Lethally dangerous roads are putting the lives of children at risk in two Westmeath towns.
The state of the road between Tubberclair National School and the local church, and from St Manchan’s Terrace to the GAA Pitch on the Clara Road, Moate, were raised by councillors at the recent Athlone area meeting.
As a result, two Westmeath landowners will be approached about providing land to the council to make safer footpaths for children.
There is a footpath at Tubberclair, but Cllr Frankie Keena said the road is so narrow, two vehicles can’t meet without one having to mount the footpath.
Speaking at the recent Athlone Area meeting, Cllr Keena said it is a busy, rural road, regularly used by students, and he had photos of a dangerous manoeuvre involving a car, tractor, and lorry there.
Because land on one side has recently changed ownership, it might be worth speaking to the new landowner, he said.
Cllr Mark Cooney agreed that there are difficulties in the village particularly if there is a large funeral.
At one point traffic on the footpath has worn it almost level with the road, he said.
But he believed the new owner might be amenable to engaging with the council if the boundary wall, which would have to be knocked, will be replaced.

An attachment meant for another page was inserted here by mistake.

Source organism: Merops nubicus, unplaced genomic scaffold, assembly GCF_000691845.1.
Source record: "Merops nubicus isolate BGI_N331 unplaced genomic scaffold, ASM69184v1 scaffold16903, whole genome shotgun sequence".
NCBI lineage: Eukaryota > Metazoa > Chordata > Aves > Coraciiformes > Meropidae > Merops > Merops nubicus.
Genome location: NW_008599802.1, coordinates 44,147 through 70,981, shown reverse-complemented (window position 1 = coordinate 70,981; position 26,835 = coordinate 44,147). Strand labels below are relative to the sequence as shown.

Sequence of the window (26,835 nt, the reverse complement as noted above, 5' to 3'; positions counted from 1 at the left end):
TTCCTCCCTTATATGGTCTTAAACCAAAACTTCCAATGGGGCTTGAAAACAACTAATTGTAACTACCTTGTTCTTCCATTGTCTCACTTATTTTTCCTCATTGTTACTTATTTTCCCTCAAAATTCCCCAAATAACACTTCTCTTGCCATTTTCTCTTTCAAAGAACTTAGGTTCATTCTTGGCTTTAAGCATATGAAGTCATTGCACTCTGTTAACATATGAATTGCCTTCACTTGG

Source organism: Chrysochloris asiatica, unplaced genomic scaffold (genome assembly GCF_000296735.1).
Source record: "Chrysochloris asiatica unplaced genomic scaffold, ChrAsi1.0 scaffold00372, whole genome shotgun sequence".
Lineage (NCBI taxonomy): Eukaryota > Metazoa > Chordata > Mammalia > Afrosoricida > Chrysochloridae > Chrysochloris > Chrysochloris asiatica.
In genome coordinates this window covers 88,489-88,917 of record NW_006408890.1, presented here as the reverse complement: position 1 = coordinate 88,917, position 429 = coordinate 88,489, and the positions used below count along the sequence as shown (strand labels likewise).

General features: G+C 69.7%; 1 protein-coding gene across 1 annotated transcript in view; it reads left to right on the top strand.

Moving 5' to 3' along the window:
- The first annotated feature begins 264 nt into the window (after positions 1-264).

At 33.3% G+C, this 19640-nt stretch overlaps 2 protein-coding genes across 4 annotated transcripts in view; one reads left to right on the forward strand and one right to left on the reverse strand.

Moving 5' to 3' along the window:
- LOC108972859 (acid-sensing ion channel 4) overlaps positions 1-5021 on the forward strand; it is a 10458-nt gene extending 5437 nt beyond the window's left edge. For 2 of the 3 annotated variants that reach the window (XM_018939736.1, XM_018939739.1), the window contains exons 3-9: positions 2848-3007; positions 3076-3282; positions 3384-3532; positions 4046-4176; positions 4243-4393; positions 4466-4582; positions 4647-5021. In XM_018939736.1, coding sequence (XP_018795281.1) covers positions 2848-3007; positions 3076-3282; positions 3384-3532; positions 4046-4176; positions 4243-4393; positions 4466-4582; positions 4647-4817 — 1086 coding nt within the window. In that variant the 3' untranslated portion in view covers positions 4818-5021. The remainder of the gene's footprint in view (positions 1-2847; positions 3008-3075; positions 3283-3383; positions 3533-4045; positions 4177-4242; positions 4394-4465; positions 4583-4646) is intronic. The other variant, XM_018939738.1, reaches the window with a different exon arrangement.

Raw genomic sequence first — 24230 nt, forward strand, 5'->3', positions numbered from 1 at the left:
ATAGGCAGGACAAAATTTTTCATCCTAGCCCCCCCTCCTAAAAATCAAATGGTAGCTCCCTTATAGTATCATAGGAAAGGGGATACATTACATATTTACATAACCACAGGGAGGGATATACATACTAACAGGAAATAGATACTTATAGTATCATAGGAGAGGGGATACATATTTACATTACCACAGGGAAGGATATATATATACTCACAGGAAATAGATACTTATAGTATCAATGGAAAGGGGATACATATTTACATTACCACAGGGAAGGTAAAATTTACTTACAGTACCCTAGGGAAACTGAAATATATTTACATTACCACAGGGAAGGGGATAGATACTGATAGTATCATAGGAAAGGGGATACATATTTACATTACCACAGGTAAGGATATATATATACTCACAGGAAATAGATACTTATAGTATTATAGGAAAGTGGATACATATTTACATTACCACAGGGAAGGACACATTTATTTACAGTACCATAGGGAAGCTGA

Athlone engineer Pat Nally said that if councillors want to engage with the landowner, and if he’s agreeable to giving the land at no cost other than the replacement of the wall, the council will look at it.
However, he said there are no funds to replace a stone wall this year.
It may be more difficult to secure the agreement needed to widen the road in Moate.
Cllr Tom Allen said the road to the GAA pitch is extremely dangerous and is extremely busy with a lot of young people going there for training and matches.
He said local GAA members are anxious for the footpath to be extended to the pitch before there’s an accident.
“It would be terrible if some child got hurt on the road, just because of a couple of feet of hedging or ditch,” he said.
Efforts had been made in the past to engage with the landowner, he said, but that was during the boom times when there was potential for other development there.
Cllr Gabrielle McFadden went a step further, suggesting there should be footpaths adjacent to all sports grounds to help reduce obesity.
“If we had paths, kids could walk or cycle and be safe like we were in the past, and not be driven everywhere,” she said, agreeing that it was an extremely dangerous road with “cars flying” past.
Pat Nally said that if the landowner is agreeable, the council could look at putting in a boundary this year and a footpath next year.